News

World Water Day 2018: Water for nature

March 22, 2018

Iguazu Falls on the border of Brazil, Argentina, and Paraguay with rainbow in foreground
Focusing on transboundary freshwater, the GEF has together with its implementing and executing partners financed a total of 101 projects, in 44 distinct rivers, 9 aquifers and 14 lakes. These investments totaled $567 million USD in grant financing, leveraging $2.66 billion USD in co-financing.

Earlier this week, a new UN report issued a dire warning saying that 3.6 billion people, or half the world's population, already live in areas where water can be scarce for at least one month a year. Projections are that this number could go up to 5.7 billion people by 2050 if business as usual continues.

The World Water Development Report 2018, entitled “Nature-based Solutions for Water,” was launched in Brasilia in advance of UN World Water Day, an event celebrated every year on March 22. This year’s theme is nature based solutions (NBS): the answer to reducing pollution, droughts and floods lies in nature.

To address these urgent challenges and to share ideas and help identify solutions to the growing water crisis, the Global Environment Facility (GEF) joined other organizations at the 8th World Water Forum (WWF) in Brasilia - the largest gathering on freshwater issues worldwide.

Speaking at the meeting, Gustavo Fonseca, GEF Director of programs said: “The GEF has a long history through its International Waters portfolio of focusing on the interactions between freshwater and marine ecosystems. It’s increasingly evident that cooperation across countries and sectors is necessary to achieve water, food, energy security and conserve ecosystems functions. Going forward we hope to expand our portfolio in this area and I have no doubt that nature based solutions will play a growing role.”

Writing in the Guardian’s GEF partner zone for World Water Day, Carl Ganter and Eileen E. Ganter, co-founders of Circle of Blue, said: “We’ve missed crucial cues and profound threats to the stability of global resources - drought, floods, groundwater depletion, persistent pollution by plastics and pharmaceuticals. We are discovering how far we can push the limits of our finely-balanced ecological foundations before feedback loops become disastrous and unstoppable.”  

The GEF International Waters Program

The GEF is among the largest grant investors in multi-country collaborations on shared water systems.  Since its inception, primarily through its International Waters focal area, it has been financing transboundary water cooperation across shared fresh and marine water systems.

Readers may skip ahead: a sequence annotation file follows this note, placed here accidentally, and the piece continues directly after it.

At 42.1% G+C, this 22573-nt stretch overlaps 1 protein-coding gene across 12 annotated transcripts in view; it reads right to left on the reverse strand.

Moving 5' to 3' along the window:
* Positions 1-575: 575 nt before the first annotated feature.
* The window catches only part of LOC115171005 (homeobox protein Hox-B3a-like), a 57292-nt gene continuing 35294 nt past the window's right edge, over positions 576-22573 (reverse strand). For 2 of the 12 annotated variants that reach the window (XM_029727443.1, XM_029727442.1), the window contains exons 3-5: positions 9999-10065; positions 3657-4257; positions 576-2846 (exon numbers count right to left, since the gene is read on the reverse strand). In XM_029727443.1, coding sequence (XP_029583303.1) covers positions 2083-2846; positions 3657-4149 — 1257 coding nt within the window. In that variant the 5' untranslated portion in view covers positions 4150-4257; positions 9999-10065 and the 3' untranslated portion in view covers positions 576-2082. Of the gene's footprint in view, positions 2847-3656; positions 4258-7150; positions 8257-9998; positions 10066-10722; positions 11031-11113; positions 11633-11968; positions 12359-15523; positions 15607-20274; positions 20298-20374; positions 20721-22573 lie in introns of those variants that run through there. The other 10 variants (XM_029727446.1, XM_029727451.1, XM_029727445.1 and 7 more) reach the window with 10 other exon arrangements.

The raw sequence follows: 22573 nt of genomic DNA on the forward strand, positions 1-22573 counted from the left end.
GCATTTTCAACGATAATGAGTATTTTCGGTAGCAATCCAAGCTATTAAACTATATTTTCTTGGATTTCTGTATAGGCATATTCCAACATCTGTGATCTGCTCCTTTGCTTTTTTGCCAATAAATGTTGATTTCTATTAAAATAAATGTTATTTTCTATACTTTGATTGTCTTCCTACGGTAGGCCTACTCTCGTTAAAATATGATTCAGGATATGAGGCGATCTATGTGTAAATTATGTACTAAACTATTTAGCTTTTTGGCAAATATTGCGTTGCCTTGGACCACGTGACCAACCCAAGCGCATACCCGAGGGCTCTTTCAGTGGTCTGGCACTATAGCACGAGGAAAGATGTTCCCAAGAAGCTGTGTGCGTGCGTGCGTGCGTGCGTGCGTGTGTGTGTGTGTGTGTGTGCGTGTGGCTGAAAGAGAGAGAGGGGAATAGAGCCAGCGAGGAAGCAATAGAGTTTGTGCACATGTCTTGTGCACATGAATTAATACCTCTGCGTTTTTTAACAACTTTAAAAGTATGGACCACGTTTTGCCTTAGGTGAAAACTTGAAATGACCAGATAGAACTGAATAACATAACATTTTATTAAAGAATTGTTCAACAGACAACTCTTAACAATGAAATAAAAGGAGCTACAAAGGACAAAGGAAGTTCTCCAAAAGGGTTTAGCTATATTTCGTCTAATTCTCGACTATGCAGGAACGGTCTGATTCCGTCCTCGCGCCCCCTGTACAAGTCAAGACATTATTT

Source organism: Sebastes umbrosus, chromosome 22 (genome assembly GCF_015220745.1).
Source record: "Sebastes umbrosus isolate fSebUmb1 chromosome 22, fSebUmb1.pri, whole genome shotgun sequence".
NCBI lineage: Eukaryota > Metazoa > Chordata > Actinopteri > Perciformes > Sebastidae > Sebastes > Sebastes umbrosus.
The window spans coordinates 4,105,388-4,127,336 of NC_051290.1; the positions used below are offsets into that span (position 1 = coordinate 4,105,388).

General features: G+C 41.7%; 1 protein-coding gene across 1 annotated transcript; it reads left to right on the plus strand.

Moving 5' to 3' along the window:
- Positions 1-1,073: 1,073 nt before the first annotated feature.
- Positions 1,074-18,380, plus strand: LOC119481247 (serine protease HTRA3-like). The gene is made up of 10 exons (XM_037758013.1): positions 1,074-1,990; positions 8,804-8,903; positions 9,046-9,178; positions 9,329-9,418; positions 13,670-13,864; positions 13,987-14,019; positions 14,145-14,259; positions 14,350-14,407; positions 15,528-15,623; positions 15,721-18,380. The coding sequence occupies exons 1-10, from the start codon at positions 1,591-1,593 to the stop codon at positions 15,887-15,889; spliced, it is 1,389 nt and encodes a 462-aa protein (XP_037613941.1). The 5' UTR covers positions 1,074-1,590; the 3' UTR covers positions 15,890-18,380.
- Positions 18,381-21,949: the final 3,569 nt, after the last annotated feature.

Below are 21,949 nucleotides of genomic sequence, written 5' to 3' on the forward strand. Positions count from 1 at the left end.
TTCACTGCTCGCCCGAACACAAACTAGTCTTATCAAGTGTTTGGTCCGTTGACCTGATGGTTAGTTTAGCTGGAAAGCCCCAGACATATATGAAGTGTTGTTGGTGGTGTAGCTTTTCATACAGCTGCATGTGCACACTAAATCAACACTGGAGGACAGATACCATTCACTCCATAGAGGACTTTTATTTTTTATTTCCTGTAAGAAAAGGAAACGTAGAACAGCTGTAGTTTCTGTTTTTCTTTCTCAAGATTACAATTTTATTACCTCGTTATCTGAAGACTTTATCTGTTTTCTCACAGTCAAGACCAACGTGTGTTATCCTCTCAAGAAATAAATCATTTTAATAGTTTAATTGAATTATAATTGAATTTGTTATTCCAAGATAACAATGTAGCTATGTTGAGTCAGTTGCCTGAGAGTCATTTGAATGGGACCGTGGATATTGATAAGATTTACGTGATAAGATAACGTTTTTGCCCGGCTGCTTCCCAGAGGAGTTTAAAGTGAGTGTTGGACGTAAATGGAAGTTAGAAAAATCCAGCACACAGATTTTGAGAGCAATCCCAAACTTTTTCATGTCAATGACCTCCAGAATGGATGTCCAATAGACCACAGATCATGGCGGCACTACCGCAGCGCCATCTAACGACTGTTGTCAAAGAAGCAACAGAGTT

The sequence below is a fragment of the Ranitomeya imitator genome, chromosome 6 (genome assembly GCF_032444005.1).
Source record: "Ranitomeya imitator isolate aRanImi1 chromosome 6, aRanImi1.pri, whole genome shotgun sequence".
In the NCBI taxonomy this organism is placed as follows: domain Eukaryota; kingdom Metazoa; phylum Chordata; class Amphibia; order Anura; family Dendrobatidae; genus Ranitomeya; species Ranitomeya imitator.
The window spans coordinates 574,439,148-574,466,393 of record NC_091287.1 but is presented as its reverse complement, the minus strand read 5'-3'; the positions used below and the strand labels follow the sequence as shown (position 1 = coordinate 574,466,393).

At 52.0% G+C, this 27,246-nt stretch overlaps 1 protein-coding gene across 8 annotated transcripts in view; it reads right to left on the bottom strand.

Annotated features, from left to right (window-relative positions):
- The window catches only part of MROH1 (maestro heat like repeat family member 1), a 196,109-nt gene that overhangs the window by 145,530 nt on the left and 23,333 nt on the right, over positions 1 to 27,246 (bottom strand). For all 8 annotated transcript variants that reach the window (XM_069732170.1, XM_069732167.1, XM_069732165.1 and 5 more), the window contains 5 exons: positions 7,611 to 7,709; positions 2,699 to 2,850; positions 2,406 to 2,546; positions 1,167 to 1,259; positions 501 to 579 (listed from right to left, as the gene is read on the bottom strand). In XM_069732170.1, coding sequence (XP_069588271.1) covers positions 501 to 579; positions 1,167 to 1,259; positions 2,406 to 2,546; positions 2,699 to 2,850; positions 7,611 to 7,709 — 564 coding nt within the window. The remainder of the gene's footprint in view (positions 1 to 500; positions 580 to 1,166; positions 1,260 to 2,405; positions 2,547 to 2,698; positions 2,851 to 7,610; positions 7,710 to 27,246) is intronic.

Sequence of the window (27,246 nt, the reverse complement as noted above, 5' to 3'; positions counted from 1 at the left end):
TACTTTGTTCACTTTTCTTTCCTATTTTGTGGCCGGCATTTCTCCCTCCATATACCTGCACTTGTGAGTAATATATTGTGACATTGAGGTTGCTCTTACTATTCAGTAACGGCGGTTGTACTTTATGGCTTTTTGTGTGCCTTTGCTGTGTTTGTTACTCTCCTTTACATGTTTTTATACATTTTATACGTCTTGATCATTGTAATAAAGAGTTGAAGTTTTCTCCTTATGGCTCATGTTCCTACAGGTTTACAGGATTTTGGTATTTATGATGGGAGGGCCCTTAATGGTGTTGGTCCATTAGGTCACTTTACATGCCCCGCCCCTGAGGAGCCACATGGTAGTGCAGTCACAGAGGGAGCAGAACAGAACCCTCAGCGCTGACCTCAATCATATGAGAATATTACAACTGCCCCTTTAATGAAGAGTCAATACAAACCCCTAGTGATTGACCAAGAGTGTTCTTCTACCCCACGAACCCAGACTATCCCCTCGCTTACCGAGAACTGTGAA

Focusing on transboundary freshwater, the GEF has together with its implementing and executing partners financed a total of 101 projects, in 44 distinct rivers, 9 aquifers and 14 lakes. These investments totaled $567 million USD in grant financing, leveraging $2.66 billion USD in co-financing.

The following examples from its project portfolio illustrate the GEF’s interconnected and comprehensive approach to shared water systems:

The Amazon is the single largest repository of biodiversity on the planet while also supporting more than 33 million people living in the Amazon watershed, deriving their livelihoods from its forests, rivers and tributaries.  A new GEF project, launched at the World Water Forum this week will build on the existing GEF Amazon Sustainable Landscape Program. With an investment of USD $120 million, the new “Strategic Action Programme” will enable countries to fully integrate the management of the water and land resources of the Amazon Basin.  

The GEF/WWF Danube River Basin Hydromorphology and River Restoration (DYNA) project is an example of GEF support to the nature based solutions approach. The project plays a key role advancing flood risk management across the East European non-EU member states. The conservation and the restoration of the natural functions of wetlands and floodplains, produces benefits at the transboundary, national and local levels related to protection of quality of drinking water, groundwater supplies replenished by floodplain ecosystems, biological diversity in restored floodplains and adjacent rivers, and additional floodplain wetland ecosystem goods and services.

Restoring forests, grasslands and natural wetlands, reconnecting rivers to floodplains, creating buffers of vegetation along water courses – these are all examples of NBS that help the management of water availability and quality. Most NBS, including in urban landscapes, essentially involve the management of vegetation, soils and/or wetlands, including rivers and lakes. NBS are not a panacea to the critical water-related challenges we face as the global population grows, but they can provide innovative and cost-effective options for supplementing insufficient or ageing water infrastructure

Through its knowledge management program IW:Learn, the GEF ensures that lessons learned from such projects are being shared globally among GEF international waters projects, country officials, CSOs, international organizations and other partners.